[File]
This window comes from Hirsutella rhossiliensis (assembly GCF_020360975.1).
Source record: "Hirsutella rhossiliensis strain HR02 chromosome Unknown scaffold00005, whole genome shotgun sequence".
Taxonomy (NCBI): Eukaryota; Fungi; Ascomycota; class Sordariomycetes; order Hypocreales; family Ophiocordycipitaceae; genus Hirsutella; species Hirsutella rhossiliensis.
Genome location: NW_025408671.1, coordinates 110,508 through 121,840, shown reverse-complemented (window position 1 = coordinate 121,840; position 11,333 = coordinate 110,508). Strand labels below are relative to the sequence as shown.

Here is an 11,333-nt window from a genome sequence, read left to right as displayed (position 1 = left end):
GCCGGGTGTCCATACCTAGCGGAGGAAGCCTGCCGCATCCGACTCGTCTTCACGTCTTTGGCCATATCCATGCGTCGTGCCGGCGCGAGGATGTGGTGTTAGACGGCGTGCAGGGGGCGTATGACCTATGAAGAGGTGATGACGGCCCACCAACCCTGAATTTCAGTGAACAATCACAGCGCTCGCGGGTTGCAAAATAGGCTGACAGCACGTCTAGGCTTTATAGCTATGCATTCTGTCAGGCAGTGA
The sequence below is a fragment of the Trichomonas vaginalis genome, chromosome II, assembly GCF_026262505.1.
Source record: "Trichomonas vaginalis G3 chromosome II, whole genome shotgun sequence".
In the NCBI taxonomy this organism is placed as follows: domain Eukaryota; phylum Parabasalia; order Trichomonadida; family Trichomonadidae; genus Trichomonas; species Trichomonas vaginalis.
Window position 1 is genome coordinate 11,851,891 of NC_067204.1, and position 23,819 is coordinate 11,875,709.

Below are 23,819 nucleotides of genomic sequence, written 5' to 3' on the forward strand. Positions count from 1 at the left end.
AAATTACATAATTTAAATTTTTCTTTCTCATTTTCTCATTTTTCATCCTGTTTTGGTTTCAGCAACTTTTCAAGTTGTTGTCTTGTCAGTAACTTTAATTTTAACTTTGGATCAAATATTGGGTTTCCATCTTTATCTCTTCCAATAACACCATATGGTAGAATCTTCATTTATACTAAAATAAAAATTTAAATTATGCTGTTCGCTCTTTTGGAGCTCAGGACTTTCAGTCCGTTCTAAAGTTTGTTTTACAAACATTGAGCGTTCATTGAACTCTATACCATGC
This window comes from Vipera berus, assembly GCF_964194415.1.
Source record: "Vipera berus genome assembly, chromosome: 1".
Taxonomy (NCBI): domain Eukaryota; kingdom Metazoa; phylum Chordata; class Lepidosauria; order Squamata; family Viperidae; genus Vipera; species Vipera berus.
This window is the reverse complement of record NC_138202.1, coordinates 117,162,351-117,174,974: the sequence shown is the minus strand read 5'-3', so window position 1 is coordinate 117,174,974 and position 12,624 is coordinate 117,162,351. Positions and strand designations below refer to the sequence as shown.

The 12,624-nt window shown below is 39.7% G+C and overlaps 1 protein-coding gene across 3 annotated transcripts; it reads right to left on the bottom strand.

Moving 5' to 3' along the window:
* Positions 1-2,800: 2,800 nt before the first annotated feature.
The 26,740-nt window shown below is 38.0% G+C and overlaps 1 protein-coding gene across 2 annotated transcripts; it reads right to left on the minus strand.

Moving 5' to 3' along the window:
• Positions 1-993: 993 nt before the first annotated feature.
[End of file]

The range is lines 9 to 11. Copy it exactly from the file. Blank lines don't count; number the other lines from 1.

In the NCBI taxonomy this organism is placed as follows: domain Eukaryota; phylum Parabasalia; order Trichomonadida; family Trichomonadidae; genus Trichomonas; species Trichomonas vaginalis.
Window position 1 is genome coordinate 11,851,891 of NC_067204.1, and position 23,819 is coordinate 11,875,709.

Below are 23,819 nucleotides of genomic sequence, written 5' to 3' on the forward strand. Positions count from 1 at the left end.